layer 6

The presentation layer, usually part of an operating system, converts incoming and outgoing data from one presentation format to another. Presentation layer services include data encryption and text compression.

SESSION

layer 5
Opens manages, and closes conversations between two computers. It performs name recognition and the functions such as security, needed to allow two applications to communicate over the network, also provides error handling.
TRANSPORT

layer 4

This layer provides transparent transfer of data between end systems, or hosts, and is responsible for end-to-end error recovery and flow control. It ensures complete data transfer.

Sequences data packets, and requests retransmission of missing packets. It also repackages messages for more efficient transmission over the network.

NETWORK

layer 3
Establishes, maintains and terminates network connections. Routes data packets across network segments. Translates logical addresses and names into physical addresses.
DATA LINK

layer 2

Transmits frames of data from computer to computer on the same network segment. Ensures the reliability of the physical link established at layer 1. Standards define how data frames are recognized and provide the necessary flow control and error handling at the frame set.

The data link layer is divided into two sublayers: The Media Access Control (MAC) layer and the Logical Link Control (LLC) layer. The MAC sublayer controls how a computer on the network gains access to the data and permission to transmit it. The LLC layer controls frame synchronization, flow control and error checking.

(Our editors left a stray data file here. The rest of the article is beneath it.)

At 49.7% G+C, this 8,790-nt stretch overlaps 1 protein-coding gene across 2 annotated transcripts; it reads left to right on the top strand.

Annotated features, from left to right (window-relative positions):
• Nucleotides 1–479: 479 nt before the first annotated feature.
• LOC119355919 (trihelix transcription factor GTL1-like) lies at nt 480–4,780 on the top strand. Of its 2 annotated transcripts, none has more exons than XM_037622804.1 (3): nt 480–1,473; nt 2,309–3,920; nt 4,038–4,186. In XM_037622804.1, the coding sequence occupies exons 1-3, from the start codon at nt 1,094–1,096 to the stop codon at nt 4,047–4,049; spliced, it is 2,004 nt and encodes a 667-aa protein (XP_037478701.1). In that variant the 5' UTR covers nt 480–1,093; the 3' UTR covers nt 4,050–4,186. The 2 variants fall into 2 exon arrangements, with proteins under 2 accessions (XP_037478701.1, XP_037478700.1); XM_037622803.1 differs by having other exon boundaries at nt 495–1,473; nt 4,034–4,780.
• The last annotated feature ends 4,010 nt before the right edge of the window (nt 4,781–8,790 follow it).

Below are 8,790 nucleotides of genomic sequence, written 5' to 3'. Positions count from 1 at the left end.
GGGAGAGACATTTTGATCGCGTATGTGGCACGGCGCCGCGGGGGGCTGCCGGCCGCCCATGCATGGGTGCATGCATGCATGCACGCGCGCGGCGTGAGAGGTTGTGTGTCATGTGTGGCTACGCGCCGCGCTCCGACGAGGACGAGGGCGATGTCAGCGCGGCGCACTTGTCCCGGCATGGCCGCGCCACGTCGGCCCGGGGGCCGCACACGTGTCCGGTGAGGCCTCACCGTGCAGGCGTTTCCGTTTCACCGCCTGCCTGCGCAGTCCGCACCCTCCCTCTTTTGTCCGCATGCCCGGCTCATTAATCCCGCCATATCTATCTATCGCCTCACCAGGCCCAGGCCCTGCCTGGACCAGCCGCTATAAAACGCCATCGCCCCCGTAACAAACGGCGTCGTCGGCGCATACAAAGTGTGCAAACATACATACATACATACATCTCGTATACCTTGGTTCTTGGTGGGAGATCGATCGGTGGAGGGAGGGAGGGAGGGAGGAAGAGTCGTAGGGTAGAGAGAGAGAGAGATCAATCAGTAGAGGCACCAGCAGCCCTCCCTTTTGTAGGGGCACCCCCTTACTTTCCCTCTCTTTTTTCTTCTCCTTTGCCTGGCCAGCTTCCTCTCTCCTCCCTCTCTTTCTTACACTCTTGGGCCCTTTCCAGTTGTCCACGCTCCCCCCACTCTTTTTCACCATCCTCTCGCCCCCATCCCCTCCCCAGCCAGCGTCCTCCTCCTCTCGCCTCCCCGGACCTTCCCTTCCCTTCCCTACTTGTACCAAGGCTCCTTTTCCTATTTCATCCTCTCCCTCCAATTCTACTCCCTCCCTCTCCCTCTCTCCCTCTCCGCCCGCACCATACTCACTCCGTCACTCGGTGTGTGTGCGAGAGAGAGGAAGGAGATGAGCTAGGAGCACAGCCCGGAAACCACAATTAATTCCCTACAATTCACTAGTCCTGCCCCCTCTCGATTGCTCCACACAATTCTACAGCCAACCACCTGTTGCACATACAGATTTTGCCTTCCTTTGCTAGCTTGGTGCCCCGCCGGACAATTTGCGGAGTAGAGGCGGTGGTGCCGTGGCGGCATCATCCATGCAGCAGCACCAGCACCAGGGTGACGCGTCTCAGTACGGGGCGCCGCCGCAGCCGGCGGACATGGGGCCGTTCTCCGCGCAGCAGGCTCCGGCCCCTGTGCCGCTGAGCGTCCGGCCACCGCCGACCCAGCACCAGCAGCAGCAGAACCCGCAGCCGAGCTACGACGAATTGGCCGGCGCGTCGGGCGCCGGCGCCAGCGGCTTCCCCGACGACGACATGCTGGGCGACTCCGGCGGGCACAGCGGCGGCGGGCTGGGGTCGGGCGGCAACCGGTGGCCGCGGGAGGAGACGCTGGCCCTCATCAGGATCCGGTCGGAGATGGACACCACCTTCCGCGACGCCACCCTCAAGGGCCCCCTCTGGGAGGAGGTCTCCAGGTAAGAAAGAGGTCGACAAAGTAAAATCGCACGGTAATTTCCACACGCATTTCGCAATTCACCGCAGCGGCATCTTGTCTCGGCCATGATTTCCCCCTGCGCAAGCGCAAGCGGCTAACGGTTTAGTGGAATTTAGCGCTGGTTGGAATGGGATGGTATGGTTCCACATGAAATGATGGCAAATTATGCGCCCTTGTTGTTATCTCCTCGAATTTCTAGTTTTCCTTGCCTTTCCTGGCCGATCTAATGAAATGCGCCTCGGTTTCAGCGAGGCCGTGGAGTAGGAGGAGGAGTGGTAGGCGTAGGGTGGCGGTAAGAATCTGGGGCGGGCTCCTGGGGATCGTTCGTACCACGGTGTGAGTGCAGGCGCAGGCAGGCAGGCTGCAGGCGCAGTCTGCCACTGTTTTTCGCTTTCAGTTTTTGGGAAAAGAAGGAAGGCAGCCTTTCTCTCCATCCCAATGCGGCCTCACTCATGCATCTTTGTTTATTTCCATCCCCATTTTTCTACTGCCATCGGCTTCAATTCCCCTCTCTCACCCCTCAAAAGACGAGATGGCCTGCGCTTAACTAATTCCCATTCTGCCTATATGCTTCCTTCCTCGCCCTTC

PHYSICAL

layer 1

The Physical layer defines all the electrical and physical specifications for devices. This includes the layout of pins, voltages, and cable specifications. Hubs, repeaters and network adapters are physical-layer devices.

Defines cabling and connections. Transmits data over the physical media.

Some common network devices and protocols and where they are implemented in the OSI model.


OSI LAYER

DEVICES

PROTOCOLS
APPLICATION

layer 7
  SNMP, SMTP, FTP, TELNET, HTTP, NCP,
SMB, AppleTalk
PRESENTATION

layer 6
  NCP, AFP, TDI
SESSION

layer 5
  NetBIOS
TRANSPORT

layer 4
  NetBEUI, TCP, SPX, NWlink
NETWORK

layer 3
Routers, layer 3 (or IP) switches. IP, IPX, NWlink, NetBEUI
DATA LINK

layer 2
Bridges and switches, Ethernet incorporates both this layer and the Physical layer. -
PHYSICAL

layer 1
Hubs, repeaters, network adapters, Parallel SCSI buses. Various physical-layer Ethernet incorporates both this layer and the data-link layer. Token ring, FDDI, and IEEE 802.11. -

The unofficial other OSI Layer 2.5